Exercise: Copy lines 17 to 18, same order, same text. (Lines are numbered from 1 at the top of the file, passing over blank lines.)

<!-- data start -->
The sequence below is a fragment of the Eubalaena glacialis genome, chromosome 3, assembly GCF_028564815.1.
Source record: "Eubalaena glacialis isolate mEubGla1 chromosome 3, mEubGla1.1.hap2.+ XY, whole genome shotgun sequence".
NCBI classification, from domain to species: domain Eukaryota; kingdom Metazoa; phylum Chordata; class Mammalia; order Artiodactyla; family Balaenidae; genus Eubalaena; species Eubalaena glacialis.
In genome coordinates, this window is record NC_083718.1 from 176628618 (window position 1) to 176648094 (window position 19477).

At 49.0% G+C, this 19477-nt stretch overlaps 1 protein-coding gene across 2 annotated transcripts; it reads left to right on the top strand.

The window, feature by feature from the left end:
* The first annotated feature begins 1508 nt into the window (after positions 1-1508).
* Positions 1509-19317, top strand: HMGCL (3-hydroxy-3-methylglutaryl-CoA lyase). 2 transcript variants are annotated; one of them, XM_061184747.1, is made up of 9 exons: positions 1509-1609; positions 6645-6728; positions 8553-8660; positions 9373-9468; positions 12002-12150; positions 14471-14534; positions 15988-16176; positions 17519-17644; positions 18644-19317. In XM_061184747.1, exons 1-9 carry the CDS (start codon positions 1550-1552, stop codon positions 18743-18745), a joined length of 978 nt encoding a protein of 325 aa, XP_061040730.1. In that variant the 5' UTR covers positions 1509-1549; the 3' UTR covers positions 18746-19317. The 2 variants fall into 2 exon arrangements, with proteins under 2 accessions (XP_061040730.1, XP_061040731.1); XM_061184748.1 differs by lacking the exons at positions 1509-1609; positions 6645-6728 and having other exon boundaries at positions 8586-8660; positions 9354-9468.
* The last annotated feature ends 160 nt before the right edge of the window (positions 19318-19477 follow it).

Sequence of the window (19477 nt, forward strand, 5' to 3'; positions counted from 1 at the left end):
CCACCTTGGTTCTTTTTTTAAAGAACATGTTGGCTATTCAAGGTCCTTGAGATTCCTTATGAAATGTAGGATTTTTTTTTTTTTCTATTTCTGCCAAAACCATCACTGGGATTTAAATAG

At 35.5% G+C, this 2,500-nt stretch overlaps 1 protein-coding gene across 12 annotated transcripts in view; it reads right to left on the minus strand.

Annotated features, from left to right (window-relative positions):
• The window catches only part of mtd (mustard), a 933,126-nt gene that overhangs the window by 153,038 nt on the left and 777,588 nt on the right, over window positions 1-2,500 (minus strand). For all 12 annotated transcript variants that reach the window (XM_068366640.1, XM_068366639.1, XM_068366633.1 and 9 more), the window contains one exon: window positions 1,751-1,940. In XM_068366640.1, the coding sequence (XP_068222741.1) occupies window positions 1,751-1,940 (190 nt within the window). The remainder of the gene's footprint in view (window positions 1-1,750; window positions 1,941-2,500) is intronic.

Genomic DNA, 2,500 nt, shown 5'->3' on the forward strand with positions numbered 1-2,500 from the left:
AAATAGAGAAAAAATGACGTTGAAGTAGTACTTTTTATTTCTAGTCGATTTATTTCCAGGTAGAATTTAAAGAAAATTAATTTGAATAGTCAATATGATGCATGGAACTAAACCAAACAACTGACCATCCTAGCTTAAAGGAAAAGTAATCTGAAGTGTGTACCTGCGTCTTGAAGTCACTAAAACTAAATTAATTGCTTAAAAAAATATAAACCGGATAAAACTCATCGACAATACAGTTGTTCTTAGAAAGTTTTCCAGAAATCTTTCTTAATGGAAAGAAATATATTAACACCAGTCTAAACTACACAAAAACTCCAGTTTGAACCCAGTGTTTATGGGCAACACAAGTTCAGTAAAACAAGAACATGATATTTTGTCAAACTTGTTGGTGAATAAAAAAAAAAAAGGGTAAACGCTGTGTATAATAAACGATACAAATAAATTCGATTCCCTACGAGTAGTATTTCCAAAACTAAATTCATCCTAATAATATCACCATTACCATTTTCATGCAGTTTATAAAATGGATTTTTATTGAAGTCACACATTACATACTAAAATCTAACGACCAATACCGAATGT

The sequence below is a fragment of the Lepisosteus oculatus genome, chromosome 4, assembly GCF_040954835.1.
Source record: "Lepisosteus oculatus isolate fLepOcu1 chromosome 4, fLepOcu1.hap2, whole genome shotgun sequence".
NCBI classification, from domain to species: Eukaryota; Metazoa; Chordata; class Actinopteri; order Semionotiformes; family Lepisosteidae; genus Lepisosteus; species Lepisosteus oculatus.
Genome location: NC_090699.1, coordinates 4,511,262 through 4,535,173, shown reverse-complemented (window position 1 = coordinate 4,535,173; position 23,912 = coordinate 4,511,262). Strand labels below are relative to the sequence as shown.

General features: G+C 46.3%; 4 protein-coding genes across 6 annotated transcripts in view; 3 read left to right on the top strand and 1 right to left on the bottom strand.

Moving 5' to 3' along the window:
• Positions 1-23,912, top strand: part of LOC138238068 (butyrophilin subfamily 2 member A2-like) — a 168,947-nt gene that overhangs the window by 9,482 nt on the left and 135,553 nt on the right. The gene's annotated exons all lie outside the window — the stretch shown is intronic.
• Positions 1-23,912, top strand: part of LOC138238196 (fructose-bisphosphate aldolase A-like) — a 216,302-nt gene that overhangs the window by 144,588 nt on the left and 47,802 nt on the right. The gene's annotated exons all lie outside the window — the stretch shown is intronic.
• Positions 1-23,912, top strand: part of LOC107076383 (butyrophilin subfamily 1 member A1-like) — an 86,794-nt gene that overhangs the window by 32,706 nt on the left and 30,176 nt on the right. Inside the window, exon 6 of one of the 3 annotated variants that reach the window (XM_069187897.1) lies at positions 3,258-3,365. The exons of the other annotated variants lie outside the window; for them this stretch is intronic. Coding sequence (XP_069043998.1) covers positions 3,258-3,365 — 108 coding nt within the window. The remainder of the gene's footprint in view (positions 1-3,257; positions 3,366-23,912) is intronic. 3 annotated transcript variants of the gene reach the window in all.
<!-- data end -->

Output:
The sequence below is a fragment of the Lepisosteus oculatus genome, chromosome 4, assembly GCF_040954835.1.
Source record: "Lepisosteus oculatus isolate fLepOcu1 chromosome 4, fLepOcu1.hap2, whole genome shotgun sequence".